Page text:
"A stylized horror shooter.
The frenetic gameplay of Devil May Cry meets
the horror setting of Resident Evil and the
immersive game-world of Half-Life."
So began the two-page pitch document
that marked the start of Surreal's development of
The Suffering. It is odd to read it now, two
and a quarter years after it was written, especially
given the various twists and turns the game took along
its road to completion. But it is even more remarkable
how little the game's concept changed from the basics
laid out in that initial document.
Like most projects The Suffering
had many of the classic successes and failures with
which long-time readers of Game Developer postmortems
will be keenly familiar. Though The Suffering
employs many game mechanics that are well established
(it is a shooter after all) a number of design decisions
were made early on that we hoped would make the game
stand out. Thus it is interesting to look back on
the game's development purely from a game design standpoint
to see what worked and what did not.
In many ways, The Suffering
emerged out of the ashes of a game I had spent the
prior two years on, an action/RPG Western called Gunslinger,
a game that ultimately fell prey to the market's aversion
to its setting in the old West.
The Suffering was planned
from the get-go to be more focused and conservative
in what it tried to accomplish than the extremely
ambitious Gunslinger. I realized that in the
end part of what sunk Gunslinger was its lofty
aspirations, and with The Suffering we had
a game I knew we could pull off, including its drastically
stripped down morality system. From the start, however,
I had very concrete design goals for the project that
I hoped would make it stand out.
Most important was that The Suffering
was to be an action horror game, instead of a survival
horror game. This meant we were going to focus more
on combat and avoid the long cut-scenes, frail central
characters, clumsy controls, fixed camera angles,
and sparse ammo of many console horror games. Losing
those elements we knew we would not be able to pull
off the cinematic style of horror employed by Silent
Hill and Resident Evil, and would need
to instead focus on establishing a more disturbing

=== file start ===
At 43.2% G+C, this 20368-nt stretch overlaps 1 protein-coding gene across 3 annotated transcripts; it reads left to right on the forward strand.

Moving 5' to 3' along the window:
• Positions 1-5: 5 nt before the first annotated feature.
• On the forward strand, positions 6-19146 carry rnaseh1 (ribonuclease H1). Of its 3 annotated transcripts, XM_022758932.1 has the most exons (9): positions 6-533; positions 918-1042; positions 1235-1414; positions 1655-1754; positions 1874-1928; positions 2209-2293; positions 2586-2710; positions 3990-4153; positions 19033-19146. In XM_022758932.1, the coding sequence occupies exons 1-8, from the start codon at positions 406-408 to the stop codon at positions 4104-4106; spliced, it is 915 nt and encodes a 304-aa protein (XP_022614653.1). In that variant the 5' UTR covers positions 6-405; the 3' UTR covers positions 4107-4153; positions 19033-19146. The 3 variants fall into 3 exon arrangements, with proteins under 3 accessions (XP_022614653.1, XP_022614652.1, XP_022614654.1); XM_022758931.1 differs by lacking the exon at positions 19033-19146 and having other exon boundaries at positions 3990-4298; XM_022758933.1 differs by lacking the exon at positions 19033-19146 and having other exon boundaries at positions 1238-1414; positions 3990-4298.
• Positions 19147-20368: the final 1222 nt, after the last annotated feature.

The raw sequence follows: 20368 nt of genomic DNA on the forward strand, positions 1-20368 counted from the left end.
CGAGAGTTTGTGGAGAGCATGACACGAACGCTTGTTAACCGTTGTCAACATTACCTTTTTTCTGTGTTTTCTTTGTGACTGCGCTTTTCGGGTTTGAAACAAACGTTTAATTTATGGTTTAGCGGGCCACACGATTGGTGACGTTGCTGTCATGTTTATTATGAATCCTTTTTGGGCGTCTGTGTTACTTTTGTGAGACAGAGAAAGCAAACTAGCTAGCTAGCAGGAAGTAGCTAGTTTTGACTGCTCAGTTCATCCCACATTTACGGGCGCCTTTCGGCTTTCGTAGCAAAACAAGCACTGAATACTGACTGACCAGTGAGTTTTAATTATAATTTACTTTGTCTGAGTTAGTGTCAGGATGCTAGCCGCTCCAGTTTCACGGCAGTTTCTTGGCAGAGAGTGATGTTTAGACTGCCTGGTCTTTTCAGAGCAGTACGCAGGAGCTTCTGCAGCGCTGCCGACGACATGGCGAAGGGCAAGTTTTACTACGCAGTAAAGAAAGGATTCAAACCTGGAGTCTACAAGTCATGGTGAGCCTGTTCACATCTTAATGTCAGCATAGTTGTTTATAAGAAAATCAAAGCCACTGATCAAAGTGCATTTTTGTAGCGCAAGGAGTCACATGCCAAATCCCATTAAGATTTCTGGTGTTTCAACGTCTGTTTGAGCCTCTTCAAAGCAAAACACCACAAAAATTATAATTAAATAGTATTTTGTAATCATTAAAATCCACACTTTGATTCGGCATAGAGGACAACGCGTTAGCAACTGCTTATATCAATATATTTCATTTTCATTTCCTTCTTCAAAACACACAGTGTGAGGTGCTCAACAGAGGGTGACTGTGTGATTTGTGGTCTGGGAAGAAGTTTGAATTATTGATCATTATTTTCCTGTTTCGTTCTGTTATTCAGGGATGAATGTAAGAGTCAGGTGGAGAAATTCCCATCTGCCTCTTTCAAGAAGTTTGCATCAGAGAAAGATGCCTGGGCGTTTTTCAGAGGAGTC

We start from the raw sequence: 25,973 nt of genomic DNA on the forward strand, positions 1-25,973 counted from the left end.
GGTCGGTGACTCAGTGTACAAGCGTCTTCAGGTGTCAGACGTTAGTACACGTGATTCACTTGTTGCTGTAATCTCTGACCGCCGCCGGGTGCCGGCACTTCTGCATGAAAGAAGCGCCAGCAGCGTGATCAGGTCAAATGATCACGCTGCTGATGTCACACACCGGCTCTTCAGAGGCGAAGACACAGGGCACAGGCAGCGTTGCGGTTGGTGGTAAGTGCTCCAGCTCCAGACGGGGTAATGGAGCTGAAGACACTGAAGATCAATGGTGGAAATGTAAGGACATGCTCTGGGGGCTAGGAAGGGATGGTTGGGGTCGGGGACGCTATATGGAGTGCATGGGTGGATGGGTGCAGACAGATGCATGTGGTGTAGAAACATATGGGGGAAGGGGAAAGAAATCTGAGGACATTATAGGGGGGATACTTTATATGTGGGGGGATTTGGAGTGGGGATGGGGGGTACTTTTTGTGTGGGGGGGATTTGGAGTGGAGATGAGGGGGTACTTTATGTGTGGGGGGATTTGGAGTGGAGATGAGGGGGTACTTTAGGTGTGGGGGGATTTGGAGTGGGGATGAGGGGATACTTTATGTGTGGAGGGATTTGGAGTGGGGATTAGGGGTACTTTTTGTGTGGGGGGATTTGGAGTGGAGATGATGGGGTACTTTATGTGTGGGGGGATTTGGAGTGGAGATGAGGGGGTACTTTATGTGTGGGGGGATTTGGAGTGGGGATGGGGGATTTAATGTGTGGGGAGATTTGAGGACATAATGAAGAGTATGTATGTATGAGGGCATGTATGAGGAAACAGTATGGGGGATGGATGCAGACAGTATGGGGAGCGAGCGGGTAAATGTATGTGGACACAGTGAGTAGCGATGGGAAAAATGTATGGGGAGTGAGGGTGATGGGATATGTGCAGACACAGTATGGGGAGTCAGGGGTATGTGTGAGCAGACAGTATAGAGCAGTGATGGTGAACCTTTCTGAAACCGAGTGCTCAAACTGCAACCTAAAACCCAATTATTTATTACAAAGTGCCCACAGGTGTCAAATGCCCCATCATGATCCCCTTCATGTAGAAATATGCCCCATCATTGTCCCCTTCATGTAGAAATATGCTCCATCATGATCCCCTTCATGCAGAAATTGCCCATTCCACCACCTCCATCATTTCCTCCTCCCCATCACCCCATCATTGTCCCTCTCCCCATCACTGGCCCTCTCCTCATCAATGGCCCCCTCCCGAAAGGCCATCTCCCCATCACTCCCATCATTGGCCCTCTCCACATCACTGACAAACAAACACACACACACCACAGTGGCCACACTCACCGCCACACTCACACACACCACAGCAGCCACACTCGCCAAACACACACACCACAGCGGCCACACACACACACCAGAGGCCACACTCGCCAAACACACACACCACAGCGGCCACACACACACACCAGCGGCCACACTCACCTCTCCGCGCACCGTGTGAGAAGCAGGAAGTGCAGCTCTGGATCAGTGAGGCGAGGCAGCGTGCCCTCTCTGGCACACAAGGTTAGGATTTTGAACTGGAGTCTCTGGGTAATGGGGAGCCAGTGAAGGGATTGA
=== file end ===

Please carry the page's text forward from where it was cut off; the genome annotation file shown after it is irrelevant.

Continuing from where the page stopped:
and unsettling tone, taking horror novels as our inspiration
instead of films.
We also felt we could be more effective
at keeping the player tense and on-edge by immersing
them in the game-world as much as possible. In addition
to our improved controls and limited cut-scenes, we
wanted to immerse the player through player-empowerment.
A number of our decisions reflected this: control
of the player character would be as smooth and intuitive
as possible; the player would be able to interact
with the game-world in a believable and consistent
way; the player would make their own way through the
game-world via multiple paths and numerous optional
side-areas; there would be multiple ways to accomplish
a given task; players would be able to explore the
game's story as much or as little as they want; and
players would be allowed to make important choices
about how they act in the game world, thus tying into
our morality system. Through these important choices,
the player is able to determine the main character
Torque's guilt or innocence of the crime that landed
him in prison. We felt this was our strongest element
of player empowerment, allowing players to determine
not only Torque's future but also his past, something
altogether unique in games.
Finally, to have a disturbing and
unsettling tone we knew that creepy monsters alone
would not be enough. Therefore we wanted to tie into
real-world horrific events. Thus the storyline is
suffused with the darkest elements of American history,
including prison life and culture, slavery, racism,
unethical medical experimentation, mob-mentality executions,
and the death penalty. This is fairly serious subject
matter for a videogame, particularly an action-adventure,
and it amplified the horror of our world tremendously.